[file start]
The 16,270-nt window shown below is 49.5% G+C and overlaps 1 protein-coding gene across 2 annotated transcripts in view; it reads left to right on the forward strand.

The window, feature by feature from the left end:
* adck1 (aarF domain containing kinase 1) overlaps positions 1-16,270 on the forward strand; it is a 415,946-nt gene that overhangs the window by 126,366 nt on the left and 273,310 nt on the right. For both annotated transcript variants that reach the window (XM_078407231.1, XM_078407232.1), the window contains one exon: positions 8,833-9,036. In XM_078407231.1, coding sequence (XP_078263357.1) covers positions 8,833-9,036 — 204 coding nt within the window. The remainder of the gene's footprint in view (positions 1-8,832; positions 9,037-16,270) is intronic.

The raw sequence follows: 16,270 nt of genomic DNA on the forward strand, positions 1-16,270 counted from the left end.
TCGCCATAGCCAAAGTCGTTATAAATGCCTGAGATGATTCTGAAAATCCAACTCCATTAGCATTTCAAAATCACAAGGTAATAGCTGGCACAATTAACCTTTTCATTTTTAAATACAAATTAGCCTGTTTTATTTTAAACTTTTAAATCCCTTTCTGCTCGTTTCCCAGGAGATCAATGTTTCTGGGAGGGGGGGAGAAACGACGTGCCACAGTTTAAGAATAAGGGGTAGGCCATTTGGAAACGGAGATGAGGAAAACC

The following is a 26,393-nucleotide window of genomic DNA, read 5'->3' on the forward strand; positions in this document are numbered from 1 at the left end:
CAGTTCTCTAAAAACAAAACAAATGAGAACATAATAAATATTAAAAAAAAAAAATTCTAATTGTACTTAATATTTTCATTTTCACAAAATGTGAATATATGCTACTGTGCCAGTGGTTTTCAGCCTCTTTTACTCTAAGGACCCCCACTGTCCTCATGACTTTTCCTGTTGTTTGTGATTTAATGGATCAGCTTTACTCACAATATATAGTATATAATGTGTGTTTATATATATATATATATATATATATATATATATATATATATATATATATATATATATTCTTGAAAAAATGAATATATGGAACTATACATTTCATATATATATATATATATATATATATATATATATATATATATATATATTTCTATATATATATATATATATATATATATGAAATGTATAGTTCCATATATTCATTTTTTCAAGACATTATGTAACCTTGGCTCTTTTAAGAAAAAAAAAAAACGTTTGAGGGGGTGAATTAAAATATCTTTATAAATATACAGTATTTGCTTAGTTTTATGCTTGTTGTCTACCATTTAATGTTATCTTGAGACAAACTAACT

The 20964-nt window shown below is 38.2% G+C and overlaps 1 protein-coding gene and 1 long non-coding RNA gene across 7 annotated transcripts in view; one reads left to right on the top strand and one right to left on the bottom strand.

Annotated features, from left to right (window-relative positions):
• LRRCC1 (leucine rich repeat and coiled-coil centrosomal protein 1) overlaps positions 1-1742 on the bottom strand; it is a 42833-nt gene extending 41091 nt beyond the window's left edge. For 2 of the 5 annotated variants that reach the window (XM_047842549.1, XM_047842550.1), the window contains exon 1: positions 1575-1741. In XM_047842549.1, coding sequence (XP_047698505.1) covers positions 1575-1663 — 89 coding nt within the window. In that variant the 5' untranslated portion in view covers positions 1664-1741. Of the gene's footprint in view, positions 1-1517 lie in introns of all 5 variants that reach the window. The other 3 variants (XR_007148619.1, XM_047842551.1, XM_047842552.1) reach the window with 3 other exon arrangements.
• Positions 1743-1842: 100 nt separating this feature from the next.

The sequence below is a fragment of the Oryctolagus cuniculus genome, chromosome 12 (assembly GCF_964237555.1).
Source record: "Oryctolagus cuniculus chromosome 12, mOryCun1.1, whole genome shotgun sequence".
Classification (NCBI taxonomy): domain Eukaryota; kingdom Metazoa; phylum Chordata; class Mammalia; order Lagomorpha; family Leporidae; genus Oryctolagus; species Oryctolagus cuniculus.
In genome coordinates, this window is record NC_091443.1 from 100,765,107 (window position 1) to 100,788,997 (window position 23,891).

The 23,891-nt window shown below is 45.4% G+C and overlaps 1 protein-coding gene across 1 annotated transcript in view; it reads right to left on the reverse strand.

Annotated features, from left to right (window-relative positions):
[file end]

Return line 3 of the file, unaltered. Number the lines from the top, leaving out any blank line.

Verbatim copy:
* adck1 (aarF domain containing kinase 1) overlaps positions 1-16,270 on the forward strand; it is a 415,946-nt gene that overhangs the window by 126,366 nt on the left and 273,310 nt on the right. For both annotated transcript variants that reach the window (XM_078407231.1, XM_078407232.1), the window contains one exon: positions 8,833-9,036. In XM_078407231.1, coding sequence (XP_078263357.1) covers positions 8,833-9,036 — 204 coding nt within the window. The remainder of the gene's footprint in view (positions 1-8,832; positions 9,037-16,270) is intronic.